So, you have been taking your bike off-road for a little while and you want to start getting involved in the more serious side of Mountain Biking. Well, we do like to push ourselves as our skills start to improve a bit more and it is about having as much fun as you can have on your Mountain Bike! Here at trendybikeclothing we consider what to wear mountain biking and have some tips to get you started.
Lycra vs Baggies
Chances are, you have been riding on the road or enjoying a spot of cross-country mountain biking, so you probably noticed a lot of the roadies have an abundance of lycra. While this is fine to wear, and always looks very tight it does not offer much protection to your skin when you start to take your mountain bike off the roads and onto the trails. With trees, bushes, and the occasional mud bath, you will appreciate having a good layer of clothing to protect you. You do get dedicated mountain bike clothing, that will be more durable and have moisture wicking capabilities. With your mtb clothing what do we wear? So, during the summer we tend to go for mtb shorts with a good breathable mountain bike jersey (Short or Long Sleeve), then in the winter months, we move to mountain bike trousers, and a loose fitting mtb jersey with long sleeves. With a packable mountain bike jacket just in case the weather does turn during your ride.
Another reason for baggie shorts and trousers is to accommodate some crash protection. We always wear knee pads and depending on the terrain we might use additional protection, including elbow pads, chest, and back guards. The slim pads, with thin foam or basic abrasive material, offer a little bit of protection to your skin without restricting your movement, but they do not offer any impact protection. The more substantial pads, with technology such as 'D30', offer shock-absorbing materials that protect you from impact, but they are often bulky and warm to wear.
It’s entirely up to you what you purchase first, but if you think you’re likely to start racing in enduro mountain bike races, knee-pads are a good idea, and are often mandatory race-wear anyway. Body armour is available, and many people feel more confident riding technical terrain in chest and back-protectors, but they can get hot and sticky, and are often overkill for anything outside of a bike park or a technical trail centre.
Sure, your road and cross-country helmet will work fine, but the Trail and Enduro oriented helmets will offer more coverage, often giving you more protection further down the back of the head. while knocks to the head are rare, riding on technical terrain can be unpredictable, and you’ll find that there is no common direction for falling off your bike, so the more coverage you have the better.
Mountain bike helmets often have visors to keep the sun out of your eyes too and, while I’m sure you’re used to wearing cool sunglasses to protect your eyes, technical off-road riding will likely move you from bright sunshine to dark woods, and everywhere in between, so clear lenses are the best for all-round, year-long riding, and the visor will keep your eyes sheltered.
Now, this is a personal thing. We are a bit biased here at trendybikeclothing and are big lovers of flat pedals. Even the professional riders are torn between clipless and flat pedal shoes. Basically, stick with what you are comfortable with for now. Riders from a cross-country or road cycling background tend to stick with clip-in pedals and, although some say you should learn skills in flat shoes, we think you should gain experience in whatever you are already confident in.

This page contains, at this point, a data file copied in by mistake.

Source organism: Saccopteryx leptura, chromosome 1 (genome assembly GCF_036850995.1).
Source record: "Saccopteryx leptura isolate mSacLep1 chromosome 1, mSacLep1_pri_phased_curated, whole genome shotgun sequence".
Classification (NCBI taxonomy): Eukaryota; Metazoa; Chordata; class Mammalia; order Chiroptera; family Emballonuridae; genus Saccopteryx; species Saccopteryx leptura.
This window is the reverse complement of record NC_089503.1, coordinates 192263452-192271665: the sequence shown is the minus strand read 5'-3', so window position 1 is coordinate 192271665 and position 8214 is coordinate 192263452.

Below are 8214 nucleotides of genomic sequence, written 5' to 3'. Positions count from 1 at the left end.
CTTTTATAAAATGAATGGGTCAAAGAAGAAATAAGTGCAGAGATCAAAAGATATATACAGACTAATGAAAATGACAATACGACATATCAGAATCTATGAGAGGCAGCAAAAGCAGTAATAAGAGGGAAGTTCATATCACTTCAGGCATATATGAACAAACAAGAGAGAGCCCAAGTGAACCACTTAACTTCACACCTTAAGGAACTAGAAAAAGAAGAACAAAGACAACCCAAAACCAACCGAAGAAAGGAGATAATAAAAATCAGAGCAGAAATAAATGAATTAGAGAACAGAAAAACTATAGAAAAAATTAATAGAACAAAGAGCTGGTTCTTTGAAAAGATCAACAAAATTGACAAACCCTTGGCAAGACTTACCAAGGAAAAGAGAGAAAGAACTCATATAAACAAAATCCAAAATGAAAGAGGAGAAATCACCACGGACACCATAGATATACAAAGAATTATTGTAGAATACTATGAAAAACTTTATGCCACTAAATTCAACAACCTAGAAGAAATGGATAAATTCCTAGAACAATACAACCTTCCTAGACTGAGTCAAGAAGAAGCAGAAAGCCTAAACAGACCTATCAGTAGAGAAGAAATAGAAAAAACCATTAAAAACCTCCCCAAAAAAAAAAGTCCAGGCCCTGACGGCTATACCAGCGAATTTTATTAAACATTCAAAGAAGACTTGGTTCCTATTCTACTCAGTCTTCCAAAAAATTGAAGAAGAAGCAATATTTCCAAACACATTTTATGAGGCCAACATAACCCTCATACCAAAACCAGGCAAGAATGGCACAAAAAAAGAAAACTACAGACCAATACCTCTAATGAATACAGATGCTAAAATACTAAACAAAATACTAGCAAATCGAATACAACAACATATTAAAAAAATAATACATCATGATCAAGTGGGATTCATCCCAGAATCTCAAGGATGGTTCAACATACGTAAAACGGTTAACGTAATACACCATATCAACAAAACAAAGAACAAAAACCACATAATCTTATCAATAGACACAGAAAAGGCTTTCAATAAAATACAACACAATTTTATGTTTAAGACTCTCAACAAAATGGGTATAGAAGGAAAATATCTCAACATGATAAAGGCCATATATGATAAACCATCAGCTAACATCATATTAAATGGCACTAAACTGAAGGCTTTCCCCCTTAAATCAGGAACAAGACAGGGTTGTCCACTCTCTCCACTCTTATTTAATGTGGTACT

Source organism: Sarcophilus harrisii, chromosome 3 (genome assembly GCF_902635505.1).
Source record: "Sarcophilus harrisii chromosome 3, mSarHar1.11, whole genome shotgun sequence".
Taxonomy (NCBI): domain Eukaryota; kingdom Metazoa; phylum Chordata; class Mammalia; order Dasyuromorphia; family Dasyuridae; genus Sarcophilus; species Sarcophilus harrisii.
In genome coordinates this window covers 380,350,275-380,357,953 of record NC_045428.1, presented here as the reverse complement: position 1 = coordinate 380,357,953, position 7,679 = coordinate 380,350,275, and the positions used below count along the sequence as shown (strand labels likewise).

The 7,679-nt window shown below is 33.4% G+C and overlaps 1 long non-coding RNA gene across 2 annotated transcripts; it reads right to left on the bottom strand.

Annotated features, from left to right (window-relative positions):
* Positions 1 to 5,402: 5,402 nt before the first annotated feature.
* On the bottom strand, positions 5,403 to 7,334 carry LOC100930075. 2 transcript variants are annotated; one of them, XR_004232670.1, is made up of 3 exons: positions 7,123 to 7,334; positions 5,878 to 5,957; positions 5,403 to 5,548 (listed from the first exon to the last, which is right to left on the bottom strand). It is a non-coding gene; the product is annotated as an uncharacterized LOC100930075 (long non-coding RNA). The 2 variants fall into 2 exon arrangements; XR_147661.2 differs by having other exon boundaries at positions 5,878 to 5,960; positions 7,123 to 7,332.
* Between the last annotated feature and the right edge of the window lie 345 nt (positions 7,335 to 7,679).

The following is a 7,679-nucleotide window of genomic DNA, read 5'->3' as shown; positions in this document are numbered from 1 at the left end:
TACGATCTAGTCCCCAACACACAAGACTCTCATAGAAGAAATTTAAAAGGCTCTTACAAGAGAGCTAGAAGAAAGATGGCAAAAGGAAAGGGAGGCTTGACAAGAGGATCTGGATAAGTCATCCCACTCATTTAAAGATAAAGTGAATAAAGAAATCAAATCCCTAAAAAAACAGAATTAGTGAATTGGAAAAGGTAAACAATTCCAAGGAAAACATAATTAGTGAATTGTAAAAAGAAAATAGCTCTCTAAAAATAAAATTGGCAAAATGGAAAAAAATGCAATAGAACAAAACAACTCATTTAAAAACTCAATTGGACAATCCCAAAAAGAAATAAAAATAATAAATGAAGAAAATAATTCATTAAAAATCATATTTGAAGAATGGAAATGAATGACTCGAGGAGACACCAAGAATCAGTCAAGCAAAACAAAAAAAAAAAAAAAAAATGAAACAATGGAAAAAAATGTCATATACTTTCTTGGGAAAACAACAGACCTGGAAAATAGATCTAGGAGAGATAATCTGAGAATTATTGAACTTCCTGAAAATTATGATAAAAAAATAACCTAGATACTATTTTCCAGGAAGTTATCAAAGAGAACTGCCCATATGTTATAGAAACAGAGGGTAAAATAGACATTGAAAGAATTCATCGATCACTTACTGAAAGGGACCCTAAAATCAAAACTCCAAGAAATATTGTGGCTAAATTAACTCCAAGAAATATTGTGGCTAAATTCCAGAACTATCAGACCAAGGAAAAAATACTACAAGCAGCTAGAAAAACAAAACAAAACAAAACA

If you don’t have any off-road shoes at all, but you want to start in clip-less (SPD style) shoes, then try to find a shoe you like with a wide and flat sole, and combine it with a pedal that has a large profile or one that looks a lot like a flat pedal, as this offers good stability and balance when standing up on the bike, and trust us, you’ll be doing that a lot. We know plenty of riders still trail-riding in cross-country shoes. And if you want to ride with flat pedals, a good set of riding-specific flat shoes will offer much more grip to the pedals that trainers.
Wet and wild winters
If you are super keen, then you will probably still want to ride in the wet, and frankly, I don’t blame you, as mud is a fun way to learn skills with a soft landing! When it is wet, you can pop any waterproof jacket on, but a Gore-Tex (or similar breathable material) will prevent that boil-in-the-bag feeling. You may want to look out for stretchy waterproof fabrics for a good range of movement too, but they do not come cheap. Waterproof shorts are also a great idea.
In the Autumn and Spring, you’ll likely still be warm (or even too warm!) in shorts and a jacket, but the depths of winter may call for an added mid-layer winter jersey or merino wool jumper, and trousers can help keep your shins warm and dry too. The key is to use layers so that you can disrobe anything that gets too cosy and pop it in your backpack.
So, there you have it. Cross-country mountain bikers can simply slip on a pair of shorts and some knee-pads and be ready to go, but the full enduro look requires baggie clothes and wide-shoes, with slightly more protection from the helmet and a set of knee pads. Add a backpack to carry your extra layers and tools in (and to offer you a little crash protection to your back) and you are good to go. It may all seem like a genre fashion, but it is all function really. Get out there and have fun, and you will soon learn what works and what does not.